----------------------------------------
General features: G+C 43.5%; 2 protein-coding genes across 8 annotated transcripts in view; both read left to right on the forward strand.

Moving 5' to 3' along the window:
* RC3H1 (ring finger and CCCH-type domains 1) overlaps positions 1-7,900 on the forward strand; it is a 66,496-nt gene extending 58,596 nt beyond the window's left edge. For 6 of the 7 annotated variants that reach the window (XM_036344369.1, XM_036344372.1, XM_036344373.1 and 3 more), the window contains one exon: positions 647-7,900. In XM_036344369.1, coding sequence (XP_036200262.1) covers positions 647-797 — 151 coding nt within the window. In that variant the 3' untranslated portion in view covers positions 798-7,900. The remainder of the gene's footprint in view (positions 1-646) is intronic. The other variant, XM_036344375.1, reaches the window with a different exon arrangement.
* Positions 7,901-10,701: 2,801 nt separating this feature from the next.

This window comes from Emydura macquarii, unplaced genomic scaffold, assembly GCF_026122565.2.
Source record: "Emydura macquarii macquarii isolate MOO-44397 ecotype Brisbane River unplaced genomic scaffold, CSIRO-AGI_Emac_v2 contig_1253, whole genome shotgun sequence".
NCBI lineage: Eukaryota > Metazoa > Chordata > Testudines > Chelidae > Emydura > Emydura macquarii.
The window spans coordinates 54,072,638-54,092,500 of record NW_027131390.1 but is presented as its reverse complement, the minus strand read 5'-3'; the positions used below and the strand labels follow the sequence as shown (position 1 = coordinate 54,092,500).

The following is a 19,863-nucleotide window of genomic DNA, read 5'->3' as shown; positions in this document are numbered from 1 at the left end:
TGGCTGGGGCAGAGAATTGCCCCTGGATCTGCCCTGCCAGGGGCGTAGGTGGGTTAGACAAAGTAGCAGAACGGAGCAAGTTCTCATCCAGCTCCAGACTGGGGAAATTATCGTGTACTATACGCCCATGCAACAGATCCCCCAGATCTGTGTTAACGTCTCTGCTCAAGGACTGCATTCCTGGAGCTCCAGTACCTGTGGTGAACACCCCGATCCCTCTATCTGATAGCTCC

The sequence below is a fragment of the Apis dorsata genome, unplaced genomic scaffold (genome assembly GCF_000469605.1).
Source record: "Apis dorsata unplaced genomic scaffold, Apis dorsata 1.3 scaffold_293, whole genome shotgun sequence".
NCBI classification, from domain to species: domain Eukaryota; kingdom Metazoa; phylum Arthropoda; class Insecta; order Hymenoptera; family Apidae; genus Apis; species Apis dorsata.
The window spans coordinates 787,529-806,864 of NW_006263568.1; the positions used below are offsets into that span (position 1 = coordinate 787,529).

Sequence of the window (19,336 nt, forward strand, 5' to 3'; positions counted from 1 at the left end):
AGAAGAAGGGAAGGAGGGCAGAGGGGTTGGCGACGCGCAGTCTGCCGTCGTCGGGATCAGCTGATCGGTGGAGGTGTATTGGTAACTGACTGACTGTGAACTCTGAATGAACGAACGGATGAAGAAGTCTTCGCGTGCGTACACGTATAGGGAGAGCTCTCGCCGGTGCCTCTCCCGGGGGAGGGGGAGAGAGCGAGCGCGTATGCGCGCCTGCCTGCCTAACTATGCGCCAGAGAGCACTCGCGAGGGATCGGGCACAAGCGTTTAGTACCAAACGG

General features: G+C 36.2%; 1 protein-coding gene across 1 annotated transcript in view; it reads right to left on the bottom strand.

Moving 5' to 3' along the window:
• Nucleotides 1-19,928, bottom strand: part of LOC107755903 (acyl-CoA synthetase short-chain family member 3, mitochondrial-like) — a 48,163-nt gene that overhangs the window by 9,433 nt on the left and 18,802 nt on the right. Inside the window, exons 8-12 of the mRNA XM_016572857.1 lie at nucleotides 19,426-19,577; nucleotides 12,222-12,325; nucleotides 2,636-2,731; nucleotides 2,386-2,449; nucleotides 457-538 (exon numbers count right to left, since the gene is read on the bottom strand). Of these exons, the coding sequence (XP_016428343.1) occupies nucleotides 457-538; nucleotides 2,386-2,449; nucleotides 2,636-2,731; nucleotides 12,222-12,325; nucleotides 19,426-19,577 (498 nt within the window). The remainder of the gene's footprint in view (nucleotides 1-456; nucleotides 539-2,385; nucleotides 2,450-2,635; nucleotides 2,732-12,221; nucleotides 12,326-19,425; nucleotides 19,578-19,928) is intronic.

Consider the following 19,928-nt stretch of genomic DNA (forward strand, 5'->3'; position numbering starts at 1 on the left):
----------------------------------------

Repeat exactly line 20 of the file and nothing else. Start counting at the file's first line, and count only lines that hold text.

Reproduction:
Consider the following 19,928-nt stretch of genomic DNA (forward strand, 5'->3'; position numbering starts at 1 on the left):